- NEW Lake Mapping Tool
- Baseline Water Quality Survey of the Annapolis, Cornwallis and Habitant River Watersheds (2014) (PDF:5.7mb)
- Results of the 2013 Water Quality Survey of Eleven Lakes Located in the Carleton River Watershed Area of Digby and Yarmouth Counties, Nova Scotia (PDF:2.5mb)
- A Water Quality Survey of Ten Lakes in the Carleton River Watershed Area (2012) (PDF:3mb)
- Carleton River Watershed Area Nutrient Sourcing Survey (PDF:3mb)
- Fact sheet: Blue Green Algae (PDF:124k) | Algues bleues (PDF:96Ko)
Surface water is water that is found in lakes, rivers, streams, ponds, and other natural watercourses. It is also found in marine bays, estuaries, and oceans. This valuable resource provides drinking water, supplies Nova Scotian businesses with their water supply, and supports important industries such as fishing, farming and electric power generation. Surface water supports various recreational activities such as swimming and boating, and provides habitat for aquatic life. Overall, a clean, abundant supply of surface water supports the health of humans and aquatic ecosystems, a strong economy, and provides a high quality of life for Nova Scotians.
The department’s role in managing and protecting surface water in Nova Scotia includes:
- ensuring sustainable water use through several key surface water management programs,
- allocating available water resources amongst various users through surface water withdrawal approvals
- protecting surface waters from human influences by regulating activities through required approvals
- developing guidelines, standards, policies, and strategies,
- promoting watershed planning, stewardship (PDF:131k), and use of best management practices (BMPs)
- monitoring surface waters to track trends in water quality and quantity,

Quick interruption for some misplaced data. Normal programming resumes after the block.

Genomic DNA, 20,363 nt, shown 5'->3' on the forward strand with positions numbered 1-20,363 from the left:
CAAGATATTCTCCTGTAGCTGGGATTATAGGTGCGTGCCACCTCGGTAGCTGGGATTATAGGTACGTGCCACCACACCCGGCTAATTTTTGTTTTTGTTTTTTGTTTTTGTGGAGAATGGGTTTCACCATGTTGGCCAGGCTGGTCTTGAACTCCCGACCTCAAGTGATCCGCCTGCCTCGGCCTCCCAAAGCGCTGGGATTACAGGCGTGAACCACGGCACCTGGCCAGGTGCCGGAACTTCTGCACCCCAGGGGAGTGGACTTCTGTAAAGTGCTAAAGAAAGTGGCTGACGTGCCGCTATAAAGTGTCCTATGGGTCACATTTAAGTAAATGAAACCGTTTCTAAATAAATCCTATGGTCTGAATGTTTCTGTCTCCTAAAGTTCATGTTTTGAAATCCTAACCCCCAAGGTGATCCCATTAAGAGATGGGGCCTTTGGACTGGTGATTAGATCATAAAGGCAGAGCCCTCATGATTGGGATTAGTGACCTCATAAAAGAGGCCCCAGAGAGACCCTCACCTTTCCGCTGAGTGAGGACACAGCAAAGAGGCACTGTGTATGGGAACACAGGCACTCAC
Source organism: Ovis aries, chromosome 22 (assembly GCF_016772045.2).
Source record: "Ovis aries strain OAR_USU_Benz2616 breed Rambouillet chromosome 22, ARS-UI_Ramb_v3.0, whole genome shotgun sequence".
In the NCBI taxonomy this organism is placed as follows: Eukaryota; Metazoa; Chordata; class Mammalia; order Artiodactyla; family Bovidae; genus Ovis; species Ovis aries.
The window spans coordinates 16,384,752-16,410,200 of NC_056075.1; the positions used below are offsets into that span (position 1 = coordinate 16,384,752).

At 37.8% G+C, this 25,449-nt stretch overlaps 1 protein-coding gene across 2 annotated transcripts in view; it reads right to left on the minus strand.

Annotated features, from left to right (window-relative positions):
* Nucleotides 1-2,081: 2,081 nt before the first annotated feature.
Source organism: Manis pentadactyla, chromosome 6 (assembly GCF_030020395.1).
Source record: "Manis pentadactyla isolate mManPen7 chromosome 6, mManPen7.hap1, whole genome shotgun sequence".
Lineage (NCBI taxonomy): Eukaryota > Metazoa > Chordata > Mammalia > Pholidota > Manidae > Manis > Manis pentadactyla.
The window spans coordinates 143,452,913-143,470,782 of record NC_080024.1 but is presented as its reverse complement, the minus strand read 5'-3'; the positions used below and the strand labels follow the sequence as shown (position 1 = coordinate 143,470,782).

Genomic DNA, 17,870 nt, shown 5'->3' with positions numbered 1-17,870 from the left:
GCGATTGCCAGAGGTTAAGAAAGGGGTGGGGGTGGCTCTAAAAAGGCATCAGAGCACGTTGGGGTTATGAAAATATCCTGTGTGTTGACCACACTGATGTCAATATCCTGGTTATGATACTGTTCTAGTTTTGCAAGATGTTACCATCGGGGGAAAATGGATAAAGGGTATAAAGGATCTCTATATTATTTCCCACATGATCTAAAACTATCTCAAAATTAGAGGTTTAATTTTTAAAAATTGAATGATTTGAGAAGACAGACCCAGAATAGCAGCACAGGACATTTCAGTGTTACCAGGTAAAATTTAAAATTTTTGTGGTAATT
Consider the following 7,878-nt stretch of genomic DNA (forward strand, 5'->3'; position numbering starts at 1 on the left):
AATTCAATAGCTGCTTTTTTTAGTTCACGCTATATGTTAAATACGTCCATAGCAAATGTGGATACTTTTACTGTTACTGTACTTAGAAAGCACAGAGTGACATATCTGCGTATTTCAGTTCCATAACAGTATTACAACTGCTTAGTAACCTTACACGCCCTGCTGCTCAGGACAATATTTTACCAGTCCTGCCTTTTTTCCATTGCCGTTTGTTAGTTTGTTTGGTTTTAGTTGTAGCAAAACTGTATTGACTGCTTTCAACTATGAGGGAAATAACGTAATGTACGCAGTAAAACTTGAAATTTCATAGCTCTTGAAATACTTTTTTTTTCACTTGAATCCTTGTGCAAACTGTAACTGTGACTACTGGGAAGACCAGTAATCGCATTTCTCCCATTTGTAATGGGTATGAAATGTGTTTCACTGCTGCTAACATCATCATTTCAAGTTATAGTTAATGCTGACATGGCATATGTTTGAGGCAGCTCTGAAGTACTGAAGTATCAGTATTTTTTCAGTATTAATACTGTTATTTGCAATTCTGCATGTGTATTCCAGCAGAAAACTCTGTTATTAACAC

- developing and maintaining surface water data, maps, and publications
Surface Water in Nova Scotia
Approximately half of Nova Scotia’s residential water supply comes from a surface water source. Surface water in Nova Scotia is generally of good quality and suitable for expected uses such as wildlife habitat and recreation. However, there are several types of naturally occurring and human-made water quality problems that can occur and therefore, it is important to test water quality to ensure its safety. The surface water in Nova Scotia page has more information about surface water use, and the quantity and quality of surface water in the province.
Surface Water Withdrawal Approvals
Surface water withdrawal approvals are one of the key management tools used by the department to ensure that surface water use in the province is sustainable. In Nova Scotia, a water withdrawal approval is required if a surface water withdrawal exceeds 23,000 litres per day (5,000 gallons per day). Most households do not require withdrawal approvals because they typically use between 700 and 1,400 litres per day (150 to 300 gallons per day). Commercial and industrial operations typically use more than 23,000 litres per day and, therefore, would require withdrawal approvals. More information on how to apply for a surface water withdrawal approval can be found at the following links;
The department regulates certain activities which have the potential to impact water resources. For more information on the necessary approvals see, Required Approvals to Protect Surface Water.
The department has produced a number of guidelines, standards, policies, and strategies for the protection and overall management of surface water. These are intended to ensure sustainable use of water and to maintain the beneficial water uses that Nova Scotians have come to enjoy.
Our surface water guidelines page provides more information on departmental documents which guide our programs and processes to better protect surface water.
Using a Surface Water Source for Drinking Water
Surface water is not recommended as a drinking water source unless properly filtered and disinfected and monitored for water quality.
Answers to frequently asked questions (FAQs) about using surface water sources for drinking are now available (PDF:63k).